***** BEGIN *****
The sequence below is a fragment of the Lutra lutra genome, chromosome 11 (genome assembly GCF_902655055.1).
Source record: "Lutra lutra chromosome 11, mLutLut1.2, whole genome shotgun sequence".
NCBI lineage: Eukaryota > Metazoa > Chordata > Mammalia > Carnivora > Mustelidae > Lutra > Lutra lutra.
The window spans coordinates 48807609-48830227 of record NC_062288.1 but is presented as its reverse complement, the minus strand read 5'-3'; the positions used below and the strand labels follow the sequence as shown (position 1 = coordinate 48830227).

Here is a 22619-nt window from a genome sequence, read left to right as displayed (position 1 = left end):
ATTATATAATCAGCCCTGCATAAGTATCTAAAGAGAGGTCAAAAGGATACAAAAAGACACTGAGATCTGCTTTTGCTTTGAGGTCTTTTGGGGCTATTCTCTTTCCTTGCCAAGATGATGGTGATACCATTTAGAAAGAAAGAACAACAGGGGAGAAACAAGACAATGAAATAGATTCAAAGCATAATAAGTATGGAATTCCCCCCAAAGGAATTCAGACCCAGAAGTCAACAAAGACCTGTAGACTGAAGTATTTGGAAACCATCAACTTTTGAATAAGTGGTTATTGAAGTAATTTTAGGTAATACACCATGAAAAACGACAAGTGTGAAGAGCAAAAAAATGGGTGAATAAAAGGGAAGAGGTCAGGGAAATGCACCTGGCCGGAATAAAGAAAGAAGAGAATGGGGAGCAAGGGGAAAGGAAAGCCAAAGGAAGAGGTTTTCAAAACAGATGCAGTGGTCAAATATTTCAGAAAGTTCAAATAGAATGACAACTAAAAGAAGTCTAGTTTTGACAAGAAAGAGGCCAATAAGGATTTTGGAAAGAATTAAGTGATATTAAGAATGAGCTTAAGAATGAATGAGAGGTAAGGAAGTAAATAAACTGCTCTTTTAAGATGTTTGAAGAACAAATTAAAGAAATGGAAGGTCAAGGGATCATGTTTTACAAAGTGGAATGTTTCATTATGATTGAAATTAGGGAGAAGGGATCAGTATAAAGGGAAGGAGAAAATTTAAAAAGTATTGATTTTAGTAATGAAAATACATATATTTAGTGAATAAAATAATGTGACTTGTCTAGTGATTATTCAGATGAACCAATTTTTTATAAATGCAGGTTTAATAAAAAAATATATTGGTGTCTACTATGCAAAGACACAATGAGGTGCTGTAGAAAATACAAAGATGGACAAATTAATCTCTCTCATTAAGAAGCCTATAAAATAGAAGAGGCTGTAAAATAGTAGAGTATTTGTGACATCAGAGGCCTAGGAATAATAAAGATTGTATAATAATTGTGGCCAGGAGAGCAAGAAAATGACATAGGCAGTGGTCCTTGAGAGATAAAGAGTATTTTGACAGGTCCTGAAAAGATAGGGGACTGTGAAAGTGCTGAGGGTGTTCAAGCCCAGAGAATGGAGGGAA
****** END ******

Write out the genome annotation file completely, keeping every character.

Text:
The sequence below is a fragment of the Lutra lutra genome, chromosome 11 (genome assembly GCF_902655055.1).
Source record: "Lutra lutra chromosome 11, mLutLut1.2, whole genome shotgun sequence".
NCBI lineage: Eukaryota > Metazoa > Chordata > Mammalia > Carnivora > Mustelidae > Lutra > Lutra lutra.
The window spans coordinates 48807609-48830227 of record NC_062288.1 but is presented as its reverse complement, the minus strand read 5'-3'; the positions used below and the strand labels follow the sequence as shown (position 1 = coordinate 48830227).

Here is a 22619-nt window from a genome sequence, read left to right as displayed (position 1 = left end):
ATTATATAATCAGCCCTGCATAAGTATCTAAAGAGAGGTCAAAAGGATACAAAAAGACACTGAGATCTGCTTTTGCTTTGAGGTCTTTTGGGGCTATTCTCTTTCCTTGCCAAGATGATGGTGATACCATTTAGAAAGAAAGAACAACAGGGGAGAAACAAGACAATGAAATAGATTCAAAGCATAATAAGTATGGAATTCCCCCCAAAGGAATTCAGACCCAGAAGTCAACAAAGACCTGTAGACTGAAGTATTTGGAAACCATCAACTTTTGAATAAGTGGTTATTGAAGTAATTTTAGGTAATACACCATGAAAAACGACAAGTGTGAAGAGCAAAAAAATGGGTGAATAAAAGGGAAGAGGTCAGGGAAATGCACCTGGCCGGAATAAAGAAAGAAGAGAATGGGGAGCAAGGGGAAAGGAAAGCCAAAGGAAGAGGTTTTCAAAACAGATGCAGTGGTCAAATATTTCAGAAAGTTCAAATAGAATGACAACTAAAAGAAGTCTAGTTTTGACAAGAAAGAGGCCAATAAGGATTTTGGAAAGAATTAAGTGATATTAAGAATGAGCTTAAGAATGAATGAGAGGTAAGGAAGTAAATAAACTGCTCTTTTAAGATGTTTGAAGAACAAATTAAAGAAATGGAAGGTCAAGGGATCATGTTTTACAAAGTGGAATGTTTCATTATGATTGAAATTAGGGAGAAGGGATCAGTATAAAGGGAAGGAGAAAATTTAAAAAGTATTGATTTTAGTAATGAAAATACATATATTTAGTGAATAAAATAATGTGACTTGTCTAGTGATTATTCAGATGAACCAATTTTTTATAAATGCAGGTTTAATAAAAAAATATATTGGTGTCTACTATGCAAAGACACAATGAGGTGCTGTAGAAAATACAAAGATGGACAAATTAATCTCTCTCATTAAGAAGCCTATAAAATAGAAGAGGCTGTAAAATAGTAGAGTATTTGTGACATCAGAGGCCTAGGAATAATAAAGATTGTATAATAATTGTGGCCAGGAGAGCAAGAAAATGACATAGGCAGTGGTCCTTGAGAGATAAAGAGTATTTTGACAGGTCCTGAAAAGATAGGGGACTGTGAAAGTGCTGAGGGTGTTCAAGCCCAGAGAATGGAGGGAA